IMPORTANCE Little is known about whether the duration of adjuvant imatinib influences the prognostic significance of KIT proto-oncogene receptor tyrosine kinase (KIT) and platelet-derived growth factor receptor a (PDGFRA) mutations. OBJECTIVE To investigate the effect of KIT and PDGFRA mutations on recurrence-free survival (RFS) in patients with gastrointestinal stromal tumors (GISTs) treated with surgery and adjuvant imatinib. DESIGN, SETTING, AND PARTICIPANTS This exploratory study is based on the Scandinavian Sarcoma Group VIII/Arbeitsgemeinschaft Internistische Onkologie (SSGXVIII/AIO) multicenter clinical trial. Between February 4, 2004, and September 29, 2008, 400 patients who had undergone surgery for GISTs with a high risk of recurrence were randomized to receive adjuvant imatinib for 1 or 3 years. Of the 397 patients who provided consent, 341 (85.9%) had centrally confirmed, localized GISTs with mutation analysis for KIT and PDGFRA performed centrally using conventional sequencing. During a median follow-up of 88 months (completed December 31, 2013), 142 patients had GIST recurrence. Data of the evaluable population were analyzed February 4, 2004, through December 31, 2013. MAIN OUTCOMES AND MEASURES The main outcome was RFS. Mutations were grouped by the gene and exon. KIT exon 11 mutations were further grouped as deletion or insertion-deletion mutations, substitution mutations, insertion or duplication mutations, and mutations that involved codons 557 and/or 558. RESULTS Of the 341 patients (175 men and 166women; median age at study entry, 62 years) in the 1-year group and 60 years in the 3-year group), 274 (80.4%) had GISTs with a KIT mutation, 43 (12.6%) had GISTs that harbored a PDGFRA mutation, and 24 (7.0%) had GISTs thatwere wild type for these genes. PDGFRA mutations and KIT exon 11 insertion or duplication mutations were associated with favorable RFS, whereas KIT exon 9 mutations were associated with unfavorable outcome. Patients with KIT exon 11 deletion or insertion-deletion mutation had better RFS when allocated to the 3-year group compared with the 1-year group (5-year RFS, 71.0% vs 41.3%; P CONCLUSIONS AND RELEVANCE Patients with KIT exon 11 deletion mutations benefit most from the longer duration of adjuvant imatinib. The duration of adjuvant imatinib modifies the risk of GIST recurrence associated with some KIT mutations, including deletions that affect exon 11 codons 557 and/or 558.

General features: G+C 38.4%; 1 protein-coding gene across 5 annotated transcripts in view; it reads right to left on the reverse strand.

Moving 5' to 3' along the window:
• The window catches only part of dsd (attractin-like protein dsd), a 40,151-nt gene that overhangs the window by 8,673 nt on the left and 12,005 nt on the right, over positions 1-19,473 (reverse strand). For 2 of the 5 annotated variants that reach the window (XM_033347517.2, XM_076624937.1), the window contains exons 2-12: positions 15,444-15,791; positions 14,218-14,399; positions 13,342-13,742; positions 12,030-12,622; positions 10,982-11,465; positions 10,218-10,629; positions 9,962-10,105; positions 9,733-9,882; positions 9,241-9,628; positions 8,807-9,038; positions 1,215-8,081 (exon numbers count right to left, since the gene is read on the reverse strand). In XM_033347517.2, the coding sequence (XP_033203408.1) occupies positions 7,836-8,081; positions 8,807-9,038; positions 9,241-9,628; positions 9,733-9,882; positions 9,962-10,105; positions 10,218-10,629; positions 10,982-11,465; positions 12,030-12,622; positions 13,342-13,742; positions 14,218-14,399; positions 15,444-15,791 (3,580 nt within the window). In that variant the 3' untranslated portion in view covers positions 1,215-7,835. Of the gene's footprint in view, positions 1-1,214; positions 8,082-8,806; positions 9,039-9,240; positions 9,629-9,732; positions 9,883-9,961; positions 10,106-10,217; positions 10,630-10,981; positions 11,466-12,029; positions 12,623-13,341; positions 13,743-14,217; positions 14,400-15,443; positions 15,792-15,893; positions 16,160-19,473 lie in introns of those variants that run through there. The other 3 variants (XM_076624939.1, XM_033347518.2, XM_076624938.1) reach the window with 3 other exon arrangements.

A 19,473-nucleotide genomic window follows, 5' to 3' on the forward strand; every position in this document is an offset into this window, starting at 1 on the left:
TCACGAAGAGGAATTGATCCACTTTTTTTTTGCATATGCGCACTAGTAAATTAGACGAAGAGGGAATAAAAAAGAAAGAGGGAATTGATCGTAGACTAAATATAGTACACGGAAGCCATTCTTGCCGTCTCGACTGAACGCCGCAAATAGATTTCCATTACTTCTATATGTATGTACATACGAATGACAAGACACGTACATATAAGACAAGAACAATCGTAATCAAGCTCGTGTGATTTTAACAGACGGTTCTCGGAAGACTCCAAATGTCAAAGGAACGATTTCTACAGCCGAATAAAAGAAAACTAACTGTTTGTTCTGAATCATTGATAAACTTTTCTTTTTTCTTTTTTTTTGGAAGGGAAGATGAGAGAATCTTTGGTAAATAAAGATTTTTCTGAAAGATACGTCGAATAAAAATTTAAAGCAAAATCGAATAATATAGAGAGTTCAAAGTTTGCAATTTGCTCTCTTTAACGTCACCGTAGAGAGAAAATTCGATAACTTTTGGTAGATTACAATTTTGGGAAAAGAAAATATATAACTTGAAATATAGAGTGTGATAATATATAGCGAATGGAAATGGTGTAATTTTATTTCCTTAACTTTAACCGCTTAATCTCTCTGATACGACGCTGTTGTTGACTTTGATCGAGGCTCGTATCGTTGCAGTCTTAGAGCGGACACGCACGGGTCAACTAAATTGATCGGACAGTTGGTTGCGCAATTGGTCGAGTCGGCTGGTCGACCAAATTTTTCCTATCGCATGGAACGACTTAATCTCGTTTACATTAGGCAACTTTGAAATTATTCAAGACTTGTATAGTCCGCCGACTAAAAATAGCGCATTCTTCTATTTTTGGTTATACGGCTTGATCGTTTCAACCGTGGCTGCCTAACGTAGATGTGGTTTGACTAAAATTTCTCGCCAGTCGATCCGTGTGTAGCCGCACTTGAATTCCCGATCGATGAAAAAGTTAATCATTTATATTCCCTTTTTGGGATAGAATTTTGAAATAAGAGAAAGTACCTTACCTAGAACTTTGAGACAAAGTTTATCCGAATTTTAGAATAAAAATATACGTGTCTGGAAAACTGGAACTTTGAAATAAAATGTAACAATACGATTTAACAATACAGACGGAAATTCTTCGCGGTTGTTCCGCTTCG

• Lal, Dennis; Steinbruecker, Sandra; Schubert, Julian; Sander, Thomas; Becker, Felicitas; Weber, Yvonne; Lerche, Holger; Thiele, Holger; Krause, Roland; Lehesjoki, Anna-Elina; Nuernberg, Peter; Palotie, Aarno; Neubauer, Bernd A.; Muhle, Hiltrud; Stephani, Ulrich; Helbig, Ingo; Becker, Albert J.; Schoch, Susanne; Hansen, Joerg; Dorn, Thomas; Hohl, Christin; Luescher, Nicole; von Spiczak, Sarah; Lemke, Johannes R.; Epicure Consortium; EuroEPINOMICS-CoGIE Consortium (2015)